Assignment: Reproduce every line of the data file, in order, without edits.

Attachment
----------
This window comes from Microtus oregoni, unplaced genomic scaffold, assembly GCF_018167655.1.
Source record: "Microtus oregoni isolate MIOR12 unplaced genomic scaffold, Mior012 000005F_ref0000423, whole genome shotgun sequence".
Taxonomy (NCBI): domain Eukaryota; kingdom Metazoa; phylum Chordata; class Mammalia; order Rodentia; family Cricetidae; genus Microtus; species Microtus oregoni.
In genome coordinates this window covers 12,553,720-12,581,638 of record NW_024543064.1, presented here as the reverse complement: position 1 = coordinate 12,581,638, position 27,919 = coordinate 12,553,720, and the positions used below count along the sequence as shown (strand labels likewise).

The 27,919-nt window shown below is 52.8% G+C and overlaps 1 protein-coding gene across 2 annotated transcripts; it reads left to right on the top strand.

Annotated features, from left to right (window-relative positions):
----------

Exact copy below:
This window comes from Microtus oregoni, unplaced genomic scaffold, assembly GCF_018167655.1.
Source record: "Microtus oregoni isolate MIOR12 unplaced genomic scaffold, Mior012 000005F_ref0000423, whole genome shotgun sequence".
Taxonomy (NCBI): domain Eukaryota; kingdom Metazoa; phylum Chordata; class Mammalia; order Rodentia; family Cricetidae; genus Microtus; species Microtus oregoni.
In genome coordinates this window covers 12,553,720-12,581,638 of record NW_024543064.1, presented here as the reverse complement: position 1 = coordinate 12,581,638, position 27,919 = coordinate 12,553,720, and the positions used below count along the sequence as shown (strand labels likewise).

The 27,919-nt window shown below is 52.8% G+C and overlaps 1 protein-coding gene across 2 annotated transcripts; it reads left to right on the top strand.

Annotated features, from left to right (window-relative positions):